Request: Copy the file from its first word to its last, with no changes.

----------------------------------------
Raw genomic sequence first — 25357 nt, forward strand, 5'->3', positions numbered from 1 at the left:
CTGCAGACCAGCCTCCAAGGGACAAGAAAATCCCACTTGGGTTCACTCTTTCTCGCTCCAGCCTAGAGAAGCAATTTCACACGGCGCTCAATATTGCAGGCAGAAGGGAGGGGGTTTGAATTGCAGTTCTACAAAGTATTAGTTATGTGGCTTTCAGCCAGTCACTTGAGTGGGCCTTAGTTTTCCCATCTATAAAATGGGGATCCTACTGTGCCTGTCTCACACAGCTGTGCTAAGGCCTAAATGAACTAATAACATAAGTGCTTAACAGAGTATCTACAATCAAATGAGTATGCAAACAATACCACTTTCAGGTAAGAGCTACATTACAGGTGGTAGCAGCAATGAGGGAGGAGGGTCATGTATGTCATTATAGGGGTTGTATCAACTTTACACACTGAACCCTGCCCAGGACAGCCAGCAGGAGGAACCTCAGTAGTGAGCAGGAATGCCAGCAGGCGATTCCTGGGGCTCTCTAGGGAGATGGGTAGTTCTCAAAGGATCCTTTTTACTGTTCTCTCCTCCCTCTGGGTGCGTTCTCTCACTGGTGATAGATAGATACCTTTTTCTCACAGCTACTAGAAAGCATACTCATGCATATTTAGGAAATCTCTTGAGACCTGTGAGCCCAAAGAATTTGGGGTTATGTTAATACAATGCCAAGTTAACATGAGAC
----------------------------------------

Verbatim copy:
Raw genomic sequence first — 25357 nt, forward strand, 5'->3', positions numbered from 1 at the left:
CTGCAGACCAGCCTCCAAGGGACAAGAAAATCCCACTTGGGTTCACTCTTTCTCGCTCCAGCCTAGAGAAGCAATTTCACACGGCGCTCAATATTGCAGGCAGAAGGGAGGGGGTTTGAATTGCAGTTCTACAAAGTATTAGTTATGTGGCTTTCAGCCAGTCACTTGAGTGGGCCTTAGTTTTCCCATCTATAAAATGGGGATCCTACTGTGCCTGTCTCACACAGCTGTGCTAAGGCCTAAATGAACTAATAACATAAGTGCTTAACAGAGTATCTACAATCAAATGAGTATGCAAACAATACCACTTTCAGGTAAGAGCTACATTACAGGTGGTAGCAGCAATGAGGGAGGAGGGTCATGTATGTCATTATAGGGGTTGTATCAACTTTACACACTGAACCCTGCCCAGGACAGCCAGCAGGAGGAACCTCAGTAGTGAGCAGGAATGCCAGCAGGCGATTCCTGGGGCTCTCTAGGGAGATGGGTAGTTCTCAAAGGATCCTTTTTACTGTTCTCTCCTCCCTCTGGGTGCGTTCTCTCACTGGTGATAGATAGATACCTTTTTCTCACAGCTACTAGAAAGCATACTCATGCATATTTAGGAAATCTCTTGAGACCTGTGAGCCCAAAGAATTTGGGGTTATGTTAATACAATGCCAAGTTAACATGAGAC